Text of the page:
The Social Security benefits program began in 1935 in the middle of the Great Depression as a way to promote the economic security of Americans. For millions of Americans, it's their only source of income. Who benefits from Social Security?
There are concerns that Social Security may be unable to pay full benefits by 2034. The debt ceiling debate has also raised fears that the program may be impacted if the government is forced to shut down, all while beneficiaries are already struggling to afford food and other necessities because of inflation.
Who benefits from Social Security?
Social Security payments are released monthly to recipients. It’s estimated some 65 million Americans will receive the payments in 2021. The main beneficiaries are retirees and disabled people. Retirees can start drawing the benefits from the age of 62, whereas disabled people can access the benefits earlier.
People contribute to the Social Security program during their working years, through tax. Employed people pay 6.2 percent of their wages, which the employer then matches to bring the contribution to 12.4 percent. Meanwhile, self-employed people contribute 12.4 percent of their earnings. You can receive a tax refund on excess Social Security contributions.
You must have earned a minimum of six work credits to qualify for Social Security payments. You can earn up to four work credits in a year.
What’s the average Social Security benefit at age 62?
The size of the Social Security check you receive depends on several factors, including your income from your working years, the year you were born, and when you start receiving the benefits. The average retiree gets about $1,557 per month. The maximum payout is currently $3,895 per month. The earlier you start receiving the benefits, the lower the size of your monthly check may be.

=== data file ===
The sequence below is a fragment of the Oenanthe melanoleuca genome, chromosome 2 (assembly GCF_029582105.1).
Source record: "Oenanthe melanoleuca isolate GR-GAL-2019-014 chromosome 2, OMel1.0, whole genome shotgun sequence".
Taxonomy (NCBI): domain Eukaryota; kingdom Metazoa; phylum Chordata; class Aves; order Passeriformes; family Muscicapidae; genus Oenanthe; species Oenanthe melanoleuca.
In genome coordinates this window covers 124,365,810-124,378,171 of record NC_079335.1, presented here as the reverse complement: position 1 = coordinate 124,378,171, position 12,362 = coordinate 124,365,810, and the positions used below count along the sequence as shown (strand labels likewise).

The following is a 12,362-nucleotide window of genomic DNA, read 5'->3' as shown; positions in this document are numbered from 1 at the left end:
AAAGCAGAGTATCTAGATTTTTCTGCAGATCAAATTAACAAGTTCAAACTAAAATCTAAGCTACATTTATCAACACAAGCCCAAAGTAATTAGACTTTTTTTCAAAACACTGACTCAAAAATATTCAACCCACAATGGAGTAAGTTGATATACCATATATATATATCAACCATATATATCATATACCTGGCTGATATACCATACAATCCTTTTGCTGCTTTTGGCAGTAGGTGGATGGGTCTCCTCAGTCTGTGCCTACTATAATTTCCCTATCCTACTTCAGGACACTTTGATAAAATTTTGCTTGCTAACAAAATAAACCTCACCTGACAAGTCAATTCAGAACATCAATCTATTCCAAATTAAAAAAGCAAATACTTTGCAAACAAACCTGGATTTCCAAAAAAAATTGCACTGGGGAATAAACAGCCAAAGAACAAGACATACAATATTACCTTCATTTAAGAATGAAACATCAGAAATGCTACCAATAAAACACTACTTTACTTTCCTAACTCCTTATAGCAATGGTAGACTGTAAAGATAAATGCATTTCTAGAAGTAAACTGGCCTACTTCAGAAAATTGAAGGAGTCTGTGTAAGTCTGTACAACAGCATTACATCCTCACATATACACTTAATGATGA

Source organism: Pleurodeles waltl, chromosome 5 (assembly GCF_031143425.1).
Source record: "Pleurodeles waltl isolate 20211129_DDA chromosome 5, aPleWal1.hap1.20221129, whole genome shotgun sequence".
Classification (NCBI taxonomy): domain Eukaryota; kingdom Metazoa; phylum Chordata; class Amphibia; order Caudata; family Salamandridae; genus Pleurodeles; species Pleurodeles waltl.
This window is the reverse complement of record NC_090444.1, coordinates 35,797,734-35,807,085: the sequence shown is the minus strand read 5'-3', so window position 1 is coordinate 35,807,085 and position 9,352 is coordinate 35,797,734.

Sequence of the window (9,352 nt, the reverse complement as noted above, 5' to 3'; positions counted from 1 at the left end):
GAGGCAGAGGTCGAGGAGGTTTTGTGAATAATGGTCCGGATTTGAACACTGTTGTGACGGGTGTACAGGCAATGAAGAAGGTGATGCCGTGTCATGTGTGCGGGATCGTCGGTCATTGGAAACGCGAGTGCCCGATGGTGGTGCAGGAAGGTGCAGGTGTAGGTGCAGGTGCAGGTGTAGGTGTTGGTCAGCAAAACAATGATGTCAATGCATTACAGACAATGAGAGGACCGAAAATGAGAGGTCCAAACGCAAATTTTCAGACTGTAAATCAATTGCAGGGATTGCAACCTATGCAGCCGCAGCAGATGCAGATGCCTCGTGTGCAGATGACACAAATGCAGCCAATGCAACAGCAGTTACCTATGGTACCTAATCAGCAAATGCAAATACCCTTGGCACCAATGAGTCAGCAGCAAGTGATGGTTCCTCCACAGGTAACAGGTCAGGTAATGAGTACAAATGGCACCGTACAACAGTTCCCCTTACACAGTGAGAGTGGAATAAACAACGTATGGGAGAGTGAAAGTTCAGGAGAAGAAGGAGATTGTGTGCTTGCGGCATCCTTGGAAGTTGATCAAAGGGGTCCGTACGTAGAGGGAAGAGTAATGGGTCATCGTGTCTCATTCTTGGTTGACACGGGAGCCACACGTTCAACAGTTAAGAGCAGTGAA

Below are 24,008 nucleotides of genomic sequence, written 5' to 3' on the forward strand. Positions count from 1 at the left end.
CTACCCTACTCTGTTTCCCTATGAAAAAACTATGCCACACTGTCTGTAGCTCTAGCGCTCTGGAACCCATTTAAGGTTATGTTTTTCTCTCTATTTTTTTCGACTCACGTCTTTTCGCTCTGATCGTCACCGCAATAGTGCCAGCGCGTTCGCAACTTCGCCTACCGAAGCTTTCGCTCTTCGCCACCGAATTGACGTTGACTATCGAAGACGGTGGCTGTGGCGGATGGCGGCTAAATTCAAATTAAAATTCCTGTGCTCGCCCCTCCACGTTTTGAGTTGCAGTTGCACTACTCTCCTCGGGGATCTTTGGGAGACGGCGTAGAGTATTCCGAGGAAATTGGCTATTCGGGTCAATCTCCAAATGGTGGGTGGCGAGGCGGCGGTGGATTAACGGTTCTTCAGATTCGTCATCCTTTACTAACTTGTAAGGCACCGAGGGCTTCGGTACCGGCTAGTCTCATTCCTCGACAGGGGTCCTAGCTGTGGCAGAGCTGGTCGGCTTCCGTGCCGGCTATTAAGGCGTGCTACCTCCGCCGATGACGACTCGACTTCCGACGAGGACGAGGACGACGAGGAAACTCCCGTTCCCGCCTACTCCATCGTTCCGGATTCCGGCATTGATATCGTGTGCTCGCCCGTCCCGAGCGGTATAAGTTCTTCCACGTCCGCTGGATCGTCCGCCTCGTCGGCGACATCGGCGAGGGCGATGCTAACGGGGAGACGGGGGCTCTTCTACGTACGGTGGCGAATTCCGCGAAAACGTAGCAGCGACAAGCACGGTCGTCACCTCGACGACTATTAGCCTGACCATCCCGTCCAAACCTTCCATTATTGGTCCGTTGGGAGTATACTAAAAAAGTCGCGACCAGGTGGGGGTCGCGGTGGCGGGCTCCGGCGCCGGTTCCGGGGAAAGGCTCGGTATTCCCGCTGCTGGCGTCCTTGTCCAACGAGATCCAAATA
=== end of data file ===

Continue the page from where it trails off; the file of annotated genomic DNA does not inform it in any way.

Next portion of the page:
Can a person who has never worked collect Social Security benefits?
You may receive Social Security benefits even if you have no work credit if you’re a dependent of a qualified retiree or disabled person. For example, you may receive benefits on your spouse’s work record, even if you've divorced. A deceased worker’s dependent parents, unmarried children, and grandchildren may also collect Social Security benefits on their record. Whereas the benefits may be subject to taxation depending on income level, most disability benefits are tax-free.
Will there be a fourth stimulus check for Social Security recipients?
Inflation has eroded the value of Social Security checks, leaving many recipients struggling to afford basic necessities. Some seniors are forced to seek aid from food banks or skip meals to stretch their checks for an entire month. Social Security recipients could see their checks delayed if a government shutdown reduces the workforce involved in processing the benefits.
In light of these struggles, the Senior Citizens League, an organization that advocates for seniors, has called for a fourth stimulus check for Social Security recipients. It has launched a campaign to petition Congress to approve a special $1,400 emergency payment for people who rely on Social Security benefits.